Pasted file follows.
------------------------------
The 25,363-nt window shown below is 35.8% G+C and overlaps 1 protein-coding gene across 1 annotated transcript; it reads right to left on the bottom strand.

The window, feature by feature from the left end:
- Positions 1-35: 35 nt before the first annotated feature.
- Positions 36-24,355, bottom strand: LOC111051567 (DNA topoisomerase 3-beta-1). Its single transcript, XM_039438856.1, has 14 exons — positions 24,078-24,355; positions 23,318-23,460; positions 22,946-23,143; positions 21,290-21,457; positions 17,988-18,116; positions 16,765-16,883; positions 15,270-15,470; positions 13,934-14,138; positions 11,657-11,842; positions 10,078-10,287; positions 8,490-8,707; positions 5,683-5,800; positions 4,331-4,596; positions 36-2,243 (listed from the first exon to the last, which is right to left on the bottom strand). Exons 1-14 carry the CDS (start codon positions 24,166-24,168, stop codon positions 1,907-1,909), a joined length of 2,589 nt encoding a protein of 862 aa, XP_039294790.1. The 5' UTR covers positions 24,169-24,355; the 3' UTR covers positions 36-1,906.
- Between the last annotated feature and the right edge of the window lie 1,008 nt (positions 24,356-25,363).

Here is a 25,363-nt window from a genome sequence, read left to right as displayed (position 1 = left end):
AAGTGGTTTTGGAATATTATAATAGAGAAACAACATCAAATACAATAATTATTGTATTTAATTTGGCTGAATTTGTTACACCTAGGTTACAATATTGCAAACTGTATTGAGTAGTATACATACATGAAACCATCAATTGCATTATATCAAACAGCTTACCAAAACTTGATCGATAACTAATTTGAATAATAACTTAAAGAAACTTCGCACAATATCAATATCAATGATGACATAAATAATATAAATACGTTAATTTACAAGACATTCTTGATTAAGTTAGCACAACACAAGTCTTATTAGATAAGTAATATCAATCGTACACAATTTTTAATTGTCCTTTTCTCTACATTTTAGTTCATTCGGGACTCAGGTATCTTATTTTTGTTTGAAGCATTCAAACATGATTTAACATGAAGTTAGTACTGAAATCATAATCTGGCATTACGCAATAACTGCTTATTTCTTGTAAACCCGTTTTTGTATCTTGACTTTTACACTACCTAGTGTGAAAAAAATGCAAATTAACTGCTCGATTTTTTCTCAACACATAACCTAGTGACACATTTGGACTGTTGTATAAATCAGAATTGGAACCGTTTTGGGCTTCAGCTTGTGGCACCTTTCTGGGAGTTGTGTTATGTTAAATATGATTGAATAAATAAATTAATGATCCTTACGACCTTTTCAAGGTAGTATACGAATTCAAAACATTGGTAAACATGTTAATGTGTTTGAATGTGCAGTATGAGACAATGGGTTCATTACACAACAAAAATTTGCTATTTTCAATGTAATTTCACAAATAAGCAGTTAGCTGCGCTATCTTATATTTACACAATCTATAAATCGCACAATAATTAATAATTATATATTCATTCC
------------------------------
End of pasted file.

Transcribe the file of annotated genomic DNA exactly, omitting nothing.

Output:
The 25,363-nt window shown below is 35.8% G+C and overlaps 1 protein-coding gene across 1 annotated transcript; it reads right to left on the bottom strand.

The window, feature by feature from the left end:
- Positions 1-35: 35 nt before the first annotated feature.
- Positions 36-24,355, bottom strand: LOC111051567 (DNA topoisomerase 3-beta-1). Its single transcript, XM_039438856.1, has 14 exons — positions 24,078-24,355; positions 23,318-23,460; positions 22,946-23,143; positions 21,290-21,457; positions 17,988-18,116; positions 16,765-16,883; positions 15,270-15,470; positions 13,934-14,138; positions 11,657-11,842; positions 10,078-10,287; positions 8,490-8,707; positions 5,683-5,800; positions 4,331-4,596; positions 36-2,243 (listed from the first exon to the last, which is right to left on the bottom strand). Exons 1-14 carry the CDS (start codon positions 24,166-24,168, stop codon positions 1,907-1,909), a joined length of 2,589 nt encoding a protein of 862 aa, XP_039294790.1. The 5' UTR covers positions 24,169-24,355; the 3' UTR covers positions 36-1,906.
- Between the last annotated feature and the right edge of the window lie 1,008 nt (positions 24,356-25,363).

Here is a 25,363-nt window from a genome sequence, read left to right as displayed (position 1 = left end):
AAGTGGTTTTGGAATATTATAATAGAGAAACAACATCAAATACAATAATTATTGTATTTAATTTGGCTGAATTTGTTACACCTAGGTTACAATATTGCAAACTGTATTGAGTAGTATACATACATGAAACCATCAATTGCATTATATCAAACAGCTTACCAAAACTTGATCGATAACTAATTTGAATAATAACTTAAAGAAACTTCGCACAATATCAATATCAATGATGACATAAATAATATAAATACGTTAATTTACAAGACATTCTTGATTAAGTTAGCACAACACAAGTCTTATTAGATAAGTAATATCAATCGTACACAATTTTTAATTGTCCTTTTCTCTACATTTTAGTTCATTCGGGACTCAGGTATCTTATTTTTGTTTGAAGCATTCAAACATGATTTAACATGAAGTTAGTACTGAAATCATAATCTGGCATTACGCAATAACTGCTTATTTCTTGTAAACCCGTTTTTGTATCTTGACTTTTACACTACCTAGTGTGAAAAAAATGCAAATTAACTGCTCGATTTTTTCTCAACACATAACCTAGTGACACATTTGGACTGTTGTATAAATCAGAATTGGAACCGTTTTGGGCTTCAGCTTGTGGCACCTTTCTGGGAGTTGTGTTATGTTAAATATGATTGAATAAATAAATTAATGATCCTTACGACCTTTTCAAGGTAGTATACGAATTCAAAACATTGGTAAACATGTTAATGTGTTTGAATGTGCAGTATGAGACAATGGGTTCATTACACAACAAAAATTTGCTATTTTCAATGTAATTTCACAAATAAGCAGTTAGCTGCGCTATCTTATATTTACACAATCTATAAATCGCACAATAATTAATAATTATATATTCATTCC